This section further develops the theory of computability and uncomputability by developing tools—in particular, reducibility—that are more sophisticated than the ones we encountered so far in this volume, toward discovering undecidable and non c.e. problems. We also demonstrate explicitly that diagonalization is at play in a number of interesting examples.
As we mentioned in the Preface and elsewhere already, the aim of computability is to “formalize” the concept of “algorithm” and then proceed to classify problems as decidable vs. undecidable and verifiable vs. unverifiable.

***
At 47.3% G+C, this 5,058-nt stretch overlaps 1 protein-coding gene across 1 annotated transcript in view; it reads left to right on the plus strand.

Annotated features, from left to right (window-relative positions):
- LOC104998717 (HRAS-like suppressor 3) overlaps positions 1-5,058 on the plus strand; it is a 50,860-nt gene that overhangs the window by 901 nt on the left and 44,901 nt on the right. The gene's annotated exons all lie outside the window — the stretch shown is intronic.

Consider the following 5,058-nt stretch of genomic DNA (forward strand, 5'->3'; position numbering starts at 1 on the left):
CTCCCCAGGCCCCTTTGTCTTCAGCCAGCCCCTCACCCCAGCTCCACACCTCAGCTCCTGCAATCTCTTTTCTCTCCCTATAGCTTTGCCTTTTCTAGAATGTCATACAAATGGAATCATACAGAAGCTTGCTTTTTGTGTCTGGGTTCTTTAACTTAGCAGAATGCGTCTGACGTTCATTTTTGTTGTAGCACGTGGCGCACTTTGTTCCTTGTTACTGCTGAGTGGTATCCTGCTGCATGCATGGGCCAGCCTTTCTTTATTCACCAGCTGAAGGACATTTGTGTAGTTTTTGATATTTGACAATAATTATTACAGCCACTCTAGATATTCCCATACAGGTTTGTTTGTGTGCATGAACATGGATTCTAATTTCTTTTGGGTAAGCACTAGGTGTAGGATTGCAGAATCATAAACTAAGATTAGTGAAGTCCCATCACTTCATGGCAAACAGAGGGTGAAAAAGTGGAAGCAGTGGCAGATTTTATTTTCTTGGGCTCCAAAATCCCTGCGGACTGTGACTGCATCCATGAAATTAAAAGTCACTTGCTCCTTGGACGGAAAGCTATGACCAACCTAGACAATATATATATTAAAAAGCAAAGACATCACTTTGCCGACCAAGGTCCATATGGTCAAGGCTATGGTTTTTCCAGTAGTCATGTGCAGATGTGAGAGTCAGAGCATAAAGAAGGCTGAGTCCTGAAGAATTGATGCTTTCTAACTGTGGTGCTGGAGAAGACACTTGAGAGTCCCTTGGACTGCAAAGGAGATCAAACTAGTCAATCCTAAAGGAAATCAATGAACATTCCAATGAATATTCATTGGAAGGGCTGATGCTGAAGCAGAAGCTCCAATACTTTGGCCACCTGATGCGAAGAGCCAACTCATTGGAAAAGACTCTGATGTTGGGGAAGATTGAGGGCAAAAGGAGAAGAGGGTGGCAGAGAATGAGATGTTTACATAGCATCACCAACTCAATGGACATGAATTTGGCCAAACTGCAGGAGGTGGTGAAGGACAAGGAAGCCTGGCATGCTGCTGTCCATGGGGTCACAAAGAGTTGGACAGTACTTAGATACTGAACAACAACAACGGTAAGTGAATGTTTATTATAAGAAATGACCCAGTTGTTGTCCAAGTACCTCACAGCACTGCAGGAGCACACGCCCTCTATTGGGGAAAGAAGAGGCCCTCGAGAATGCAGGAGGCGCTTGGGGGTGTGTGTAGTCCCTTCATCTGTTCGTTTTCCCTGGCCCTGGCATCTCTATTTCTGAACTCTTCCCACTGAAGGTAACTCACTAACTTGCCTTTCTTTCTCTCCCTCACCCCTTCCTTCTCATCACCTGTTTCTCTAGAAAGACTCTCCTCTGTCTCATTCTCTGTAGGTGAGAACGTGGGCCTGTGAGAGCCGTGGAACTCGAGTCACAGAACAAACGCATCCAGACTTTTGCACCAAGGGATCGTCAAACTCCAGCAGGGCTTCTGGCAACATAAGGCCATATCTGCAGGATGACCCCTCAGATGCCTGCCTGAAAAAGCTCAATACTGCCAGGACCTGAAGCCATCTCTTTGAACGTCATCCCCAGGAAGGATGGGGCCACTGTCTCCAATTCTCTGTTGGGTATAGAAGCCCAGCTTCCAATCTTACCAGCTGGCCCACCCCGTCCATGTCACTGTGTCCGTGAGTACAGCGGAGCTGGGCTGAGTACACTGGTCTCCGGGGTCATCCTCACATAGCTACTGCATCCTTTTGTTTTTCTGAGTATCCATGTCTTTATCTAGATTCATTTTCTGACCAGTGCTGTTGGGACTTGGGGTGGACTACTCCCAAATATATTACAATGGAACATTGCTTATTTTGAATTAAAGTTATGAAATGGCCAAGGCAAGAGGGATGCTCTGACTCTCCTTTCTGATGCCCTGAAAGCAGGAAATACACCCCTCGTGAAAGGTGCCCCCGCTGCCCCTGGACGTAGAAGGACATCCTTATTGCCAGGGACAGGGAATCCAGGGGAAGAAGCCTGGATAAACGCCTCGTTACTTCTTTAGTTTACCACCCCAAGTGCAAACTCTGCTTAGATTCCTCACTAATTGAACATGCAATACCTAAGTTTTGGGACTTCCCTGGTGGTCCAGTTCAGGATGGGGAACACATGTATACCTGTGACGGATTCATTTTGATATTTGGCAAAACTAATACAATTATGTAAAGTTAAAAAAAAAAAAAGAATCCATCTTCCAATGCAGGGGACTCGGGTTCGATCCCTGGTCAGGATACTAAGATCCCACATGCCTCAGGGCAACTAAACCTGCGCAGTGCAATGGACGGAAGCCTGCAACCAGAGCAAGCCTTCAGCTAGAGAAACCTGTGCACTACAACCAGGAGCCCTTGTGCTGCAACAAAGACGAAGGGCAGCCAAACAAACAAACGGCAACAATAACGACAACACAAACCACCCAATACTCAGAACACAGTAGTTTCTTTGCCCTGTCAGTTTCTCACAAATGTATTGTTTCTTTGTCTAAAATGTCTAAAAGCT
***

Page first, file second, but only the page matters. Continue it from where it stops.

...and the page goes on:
We continue taking—by definition—the term “algorithm” to mean URM program, and computable (partial) function to mean a URM-computable function, or equivalently, one that has a -derivation (cf. 188.8.131.52). Thus proving that such and such a problem x A does not have an “algorithmic solution”, or is not even verifiable, becomes mathematically precise: We need to show that A * or A *, respectively.
Church has gone a step further, and observing that all known ...